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on 14 April 2017
A mostly gripping account of life in a North Korean labour camp. It really opens your eyes to what an evil regime controls the poor unfortunates who happen to be born there. It was hard to believe how those imprisoned could survive the deprivations they suffered and many do not.
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on 18 January 2017
Keeps your attention
I've read a few books re Korea. This one seems the most honest. I hope the author is enjoying life now
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on 4 July 2017
Definitely worth a read, his account of the prison is truly sobering. It allows the reader a unique insight into a regime totally out of control where human rights are concerned.
I've read others more harrowing when detailing their actual escape, he had the money and resources to leave, many are not as lucky.
Written in delightful syn taxes and very rhythmic with his wording making it a very engrossing read. I found myself eagerly wanting to read on with each chapter.
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on 6 August 2017
Excellent condition, good read
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on 3 August 2017
Very enjoyable, bring home what happens in North Korea. Couldn't put this book down until l finished this exciting book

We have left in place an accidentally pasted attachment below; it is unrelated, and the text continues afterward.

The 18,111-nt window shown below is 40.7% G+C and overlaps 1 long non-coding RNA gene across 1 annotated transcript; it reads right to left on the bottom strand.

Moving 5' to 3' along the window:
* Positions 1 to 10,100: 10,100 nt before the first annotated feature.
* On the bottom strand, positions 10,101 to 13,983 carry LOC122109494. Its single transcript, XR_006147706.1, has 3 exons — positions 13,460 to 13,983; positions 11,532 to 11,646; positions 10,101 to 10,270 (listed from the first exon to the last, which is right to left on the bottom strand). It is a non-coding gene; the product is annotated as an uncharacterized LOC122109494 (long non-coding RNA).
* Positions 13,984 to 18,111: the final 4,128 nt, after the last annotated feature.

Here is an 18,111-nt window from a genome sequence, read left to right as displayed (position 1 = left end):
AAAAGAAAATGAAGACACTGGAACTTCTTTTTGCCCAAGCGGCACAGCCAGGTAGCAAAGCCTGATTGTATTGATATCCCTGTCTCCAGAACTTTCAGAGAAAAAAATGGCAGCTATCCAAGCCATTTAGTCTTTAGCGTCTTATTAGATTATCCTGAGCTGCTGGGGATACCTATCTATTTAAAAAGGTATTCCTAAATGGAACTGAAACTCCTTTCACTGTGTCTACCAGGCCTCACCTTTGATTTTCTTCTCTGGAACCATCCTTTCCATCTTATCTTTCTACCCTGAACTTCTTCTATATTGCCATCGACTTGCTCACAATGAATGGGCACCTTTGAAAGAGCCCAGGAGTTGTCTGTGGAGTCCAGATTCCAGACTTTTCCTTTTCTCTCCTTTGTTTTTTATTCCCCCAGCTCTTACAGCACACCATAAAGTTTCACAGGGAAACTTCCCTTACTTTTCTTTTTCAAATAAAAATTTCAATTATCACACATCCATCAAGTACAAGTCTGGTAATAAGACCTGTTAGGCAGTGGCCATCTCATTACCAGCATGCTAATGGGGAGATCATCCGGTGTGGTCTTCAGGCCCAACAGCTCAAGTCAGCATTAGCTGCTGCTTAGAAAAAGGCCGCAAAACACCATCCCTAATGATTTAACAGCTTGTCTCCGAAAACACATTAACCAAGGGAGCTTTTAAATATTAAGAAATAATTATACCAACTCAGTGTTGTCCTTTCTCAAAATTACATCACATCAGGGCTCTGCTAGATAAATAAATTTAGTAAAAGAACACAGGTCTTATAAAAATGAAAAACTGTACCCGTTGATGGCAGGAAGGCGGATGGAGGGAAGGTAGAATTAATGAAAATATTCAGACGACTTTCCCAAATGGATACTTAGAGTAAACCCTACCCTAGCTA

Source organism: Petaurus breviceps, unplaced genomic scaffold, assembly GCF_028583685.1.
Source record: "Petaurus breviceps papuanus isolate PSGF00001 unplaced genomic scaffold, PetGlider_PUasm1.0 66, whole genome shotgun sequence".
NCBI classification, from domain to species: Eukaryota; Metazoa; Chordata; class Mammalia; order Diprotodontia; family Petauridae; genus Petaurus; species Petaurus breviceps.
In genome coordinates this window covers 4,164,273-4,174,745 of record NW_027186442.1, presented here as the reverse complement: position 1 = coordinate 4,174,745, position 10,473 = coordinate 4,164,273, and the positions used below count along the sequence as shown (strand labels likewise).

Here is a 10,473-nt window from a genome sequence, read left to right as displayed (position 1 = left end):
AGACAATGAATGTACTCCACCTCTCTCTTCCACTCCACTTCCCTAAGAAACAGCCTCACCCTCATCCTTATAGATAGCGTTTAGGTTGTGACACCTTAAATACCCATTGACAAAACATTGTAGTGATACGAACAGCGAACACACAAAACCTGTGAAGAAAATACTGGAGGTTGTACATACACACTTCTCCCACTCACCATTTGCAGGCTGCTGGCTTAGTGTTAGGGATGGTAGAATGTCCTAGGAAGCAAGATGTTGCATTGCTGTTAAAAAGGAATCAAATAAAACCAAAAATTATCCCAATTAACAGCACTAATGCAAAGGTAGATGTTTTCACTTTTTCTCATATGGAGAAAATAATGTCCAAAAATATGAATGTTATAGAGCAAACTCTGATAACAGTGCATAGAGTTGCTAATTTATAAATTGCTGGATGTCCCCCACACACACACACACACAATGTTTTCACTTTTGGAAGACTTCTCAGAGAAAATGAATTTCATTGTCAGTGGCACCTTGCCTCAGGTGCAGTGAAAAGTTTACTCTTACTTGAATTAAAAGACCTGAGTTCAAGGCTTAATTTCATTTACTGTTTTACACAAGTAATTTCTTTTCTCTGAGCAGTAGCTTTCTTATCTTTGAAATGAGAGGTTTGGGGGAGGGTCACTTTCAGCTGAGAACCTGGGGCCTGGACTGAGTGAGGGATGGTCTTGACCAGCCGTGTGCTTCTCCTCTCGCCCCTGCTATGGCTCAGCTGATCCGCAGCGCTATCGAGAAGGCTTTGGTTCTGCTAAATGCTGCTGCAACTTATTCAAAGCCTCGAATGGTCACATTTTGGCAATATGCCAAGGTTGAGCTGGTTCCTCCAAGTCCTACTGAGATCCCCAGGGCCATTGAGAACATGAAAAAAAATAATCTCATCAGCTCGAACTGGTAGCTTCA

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on 18 July 2017
Terrible way to be made to live your life. I felt the story lacked some depth at times and was left wondering about the rest of the authors family
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on 6 April 2017
It was a good insight into the awful conditions and treatment of those who suffered and still do to this day.
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on 6 December 2016
Excellent book
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on 3 March 2017
A good easy read
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on 25 June 2011
I have been fascinated about the country for some years now, and have read most books on the subject - most recently "Nothing In The World To Envy", but this certainly gives the most detailed account of one person's experience of the hermit kingdom.

It didm't get off to the best of starts, as Kang Chol-Hwan explains in the introduction about how he's found God in a big way, and I let out a barely audible groan. It always baffles me how folk who have endured the most unspeakable and unfair cruelty, or even a personal catastophe, end up religious, but whatever. About the only other minus point is the language which is a little antiquated and quaint at times, the result of reaching American English via French I assume.

Otherwise it's compulsive read, simultaneously harrowing and touching. There is a problem rattling through a book of a whole life like this in that years are condensed into a couple of pages, and when the years are as horrific as these, the impact of such endurance can get abreviated. The writer ultimately survived on his wits, of which he has plenty. One would have to be made of stone not to be affected by all such accounts of life under the Dear Leader, and this one has certainly pushed me over the edge. The trip to Pyongyang I have been toying with for some time is off for good. I could not bring myself to put one Euro into the pocket of this vile regime.
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